A monologue from the play by Bradley Slaight
Marvin speaks of the violent world he hopes to escape.
I spend a lot of time just hangin’ in the halls, checkin’ out some of the kids in the school. I start thinkin’ about what it would be like to be them, to live their lives.
And I wonder what it must be like to live in a house that has plenty of room. In a neighborhood where helicopters don’t fly overhead all night long.
I wonder what it would be like to have both a mom and a dad.
To not worry about my little sister gettin’ hit with a stray bullet because somebody’s fightin’ over a street they don’t even own.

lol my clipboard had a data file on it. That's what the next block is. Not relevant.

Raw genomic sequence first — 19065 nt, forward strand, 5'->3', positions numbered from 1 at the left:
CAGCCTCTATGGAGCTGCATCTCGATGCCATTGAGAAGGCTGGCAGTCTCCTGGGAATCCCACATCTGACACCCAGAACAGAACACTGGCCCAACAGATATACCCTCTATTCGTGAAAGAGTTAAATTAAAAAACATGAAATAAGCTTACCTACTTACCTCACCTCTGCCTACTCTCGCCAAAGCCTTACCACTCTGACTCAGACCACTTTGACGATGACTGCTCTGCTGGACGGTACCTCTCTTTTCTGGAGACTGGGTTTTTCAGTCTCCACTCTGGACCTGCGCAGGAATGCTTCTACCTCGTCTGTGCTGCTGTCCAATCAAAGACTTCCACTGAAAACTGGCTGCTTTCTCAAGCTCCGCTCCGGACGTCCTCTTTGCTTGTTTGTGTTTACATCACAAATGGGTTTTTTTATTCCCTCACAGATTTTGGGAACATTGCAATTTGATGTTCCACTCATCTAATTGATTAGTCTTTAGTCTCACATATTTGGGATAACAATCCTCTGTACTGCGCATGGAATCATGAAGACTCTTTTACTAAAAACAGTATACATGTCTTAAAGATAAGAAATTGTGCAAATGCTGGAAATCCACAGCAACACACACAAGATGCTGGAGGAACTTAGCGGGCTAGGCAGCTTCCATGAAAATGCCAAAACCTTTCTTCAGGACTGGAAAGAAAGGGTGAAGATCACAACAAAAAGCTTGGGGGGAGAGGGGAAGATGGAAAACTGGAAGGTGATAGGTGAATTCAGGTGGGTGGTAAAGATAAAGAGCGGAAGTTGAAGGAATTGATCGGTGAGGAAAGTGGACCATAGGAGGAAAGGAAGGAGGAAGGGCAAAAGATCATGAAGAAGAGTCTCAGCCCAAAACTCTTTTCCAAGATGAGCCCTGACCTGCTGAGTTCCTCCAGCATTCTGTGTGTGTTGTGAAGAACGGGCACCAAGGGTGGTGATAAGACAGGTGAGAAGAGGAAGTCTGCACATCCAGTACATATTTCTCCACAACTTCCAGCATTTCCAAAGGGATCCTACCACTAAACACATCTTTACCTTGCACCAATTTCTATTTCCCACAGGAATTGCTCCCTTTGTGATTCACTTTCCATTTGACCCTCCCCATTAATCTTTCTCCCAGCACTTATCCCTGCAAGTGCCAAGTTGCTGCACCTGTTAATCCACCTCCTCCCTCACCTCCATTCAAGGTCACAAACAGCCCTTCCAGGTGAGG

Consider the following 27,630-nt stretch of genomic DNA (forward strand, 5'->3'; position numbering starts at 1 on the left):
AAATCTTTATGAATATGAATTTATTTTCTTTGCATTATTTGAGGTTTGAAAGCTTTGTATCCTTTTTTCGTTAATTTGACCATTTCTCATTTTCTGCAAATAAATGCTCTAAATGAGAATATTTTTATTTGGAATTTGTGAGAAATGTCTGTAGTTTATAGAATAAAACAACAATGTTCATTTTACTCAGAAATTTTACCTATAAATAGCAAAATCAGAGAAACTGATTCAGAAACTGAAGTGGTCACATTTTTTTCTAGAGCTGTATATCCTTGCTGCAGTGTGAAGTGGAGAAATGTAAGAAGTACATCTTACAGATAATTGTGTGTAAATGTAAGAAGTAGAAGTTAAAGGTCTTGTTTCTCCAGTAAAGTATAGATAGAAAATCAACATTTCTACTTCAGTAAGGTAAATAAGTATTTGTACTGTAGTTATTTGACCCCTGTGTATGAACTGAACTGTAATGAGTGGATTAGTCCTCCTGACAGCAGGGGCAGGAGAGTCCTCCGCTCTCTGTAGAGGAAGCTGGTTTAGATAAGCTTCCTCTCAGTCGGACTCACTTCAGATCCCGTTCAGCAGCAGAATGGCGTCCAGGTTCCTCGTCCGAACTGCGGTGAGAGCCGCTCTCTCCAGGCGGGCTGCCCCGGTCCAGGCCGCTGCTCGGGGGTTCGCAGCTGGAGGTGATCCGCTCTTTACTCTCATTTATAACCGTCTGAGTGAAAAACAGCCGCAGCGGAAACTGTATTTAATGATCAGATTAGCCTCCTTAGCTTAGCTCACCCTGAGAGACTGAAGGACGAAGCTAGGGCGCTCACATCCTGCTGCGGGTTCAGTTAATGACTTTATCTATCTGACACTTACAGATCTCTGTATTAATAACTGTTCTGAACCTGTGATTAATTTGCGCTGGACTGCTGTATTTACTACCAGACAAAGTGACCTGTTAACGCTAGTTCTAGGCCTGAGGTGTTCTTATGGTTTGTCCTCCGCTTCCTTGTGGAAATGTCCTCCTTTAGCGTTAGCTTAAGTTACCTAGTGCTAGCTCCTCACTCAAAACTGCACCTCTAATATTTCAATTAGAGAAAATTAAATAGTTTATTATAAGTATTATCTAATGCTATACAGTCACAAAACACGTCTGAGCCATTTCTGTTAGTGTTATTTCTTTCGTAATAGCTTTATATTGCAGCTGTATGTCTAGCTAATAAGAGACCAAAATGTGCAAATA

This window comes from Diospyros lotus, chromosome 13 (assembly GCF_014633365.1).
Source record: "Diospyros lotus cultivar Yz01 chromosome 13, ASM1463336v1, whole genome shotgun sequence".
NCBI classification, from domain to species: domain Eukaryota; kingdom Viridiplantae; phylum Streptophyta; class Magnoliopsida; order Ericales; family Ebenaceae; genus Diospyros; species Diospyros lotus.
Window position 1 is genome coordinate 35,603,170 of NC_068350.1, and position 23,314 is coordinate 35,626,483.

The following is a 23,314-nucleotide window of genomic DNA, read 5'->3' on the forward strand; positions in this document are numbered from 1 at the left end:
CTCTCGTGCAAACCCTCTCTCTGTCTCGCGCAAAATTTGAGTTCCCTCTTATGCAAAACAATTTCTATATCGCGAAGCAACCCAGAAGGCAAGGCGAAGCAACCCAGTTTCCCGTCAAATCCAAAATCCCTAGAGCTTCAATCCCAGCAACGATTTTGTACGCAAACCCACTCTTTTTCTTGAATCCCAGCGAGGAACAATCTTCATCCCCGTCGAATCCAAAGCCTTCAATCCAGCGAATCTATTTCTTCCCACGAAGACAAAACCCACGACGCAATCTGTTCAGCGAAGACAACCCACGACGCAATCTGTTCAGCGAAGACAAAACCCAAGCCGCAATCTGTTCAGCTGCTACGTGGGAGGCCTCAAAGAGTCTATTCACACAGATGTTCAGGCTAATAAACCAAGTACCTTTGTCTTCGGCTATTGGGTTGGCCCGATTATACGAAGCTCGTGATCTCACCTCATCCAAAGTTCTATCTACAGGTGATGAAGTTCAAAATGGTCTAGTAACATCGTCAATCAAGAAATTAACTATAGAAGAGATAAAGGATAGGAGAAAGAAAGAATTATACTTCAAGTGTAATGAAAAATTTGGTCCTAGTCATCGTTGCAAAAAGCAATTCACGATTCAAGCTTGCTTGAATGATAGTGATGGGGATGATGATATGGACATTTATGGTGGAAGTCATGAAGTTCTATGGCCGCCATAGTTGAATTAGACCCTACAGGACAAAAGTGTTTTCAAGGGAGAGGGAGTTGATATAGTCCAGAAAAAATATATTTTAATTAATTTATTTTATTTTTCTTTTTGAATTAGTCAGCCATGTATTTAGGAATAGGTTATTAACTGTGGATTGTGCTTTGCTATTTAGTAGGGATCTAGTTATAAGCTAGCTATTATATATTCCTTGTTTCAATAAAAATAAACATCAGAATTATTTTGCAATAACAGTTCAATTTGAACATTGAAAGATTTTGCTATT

To have my own bedroom where I have my own things that no one will mess with. To not have to watch my brother racing to the grave with a never-ending need for twenty dollar pieces of rock.
And I wonder what it’s like to go places— like the beach, another state, another country. To go somewhere . . . anywhere.
To buy a pair of hundred dollar Nike basketball shoes instead of stealin’ them. To not worry about the electricity bein’ turned off, or the car bein’ repo’ed.
I wonder what it’s like to have dreams instead of nightmares and to know that those dreams someday may actually come true.
To look through brochures of colleges and universities and know that I have a choice. To see myself living long enough to become an adult.
(He watches several more students as they walk past him.) And as I watch the lucky ones, I wonder most of all, what it would be like to have hope.
To have just a little bit of hope. (Marvin exits.)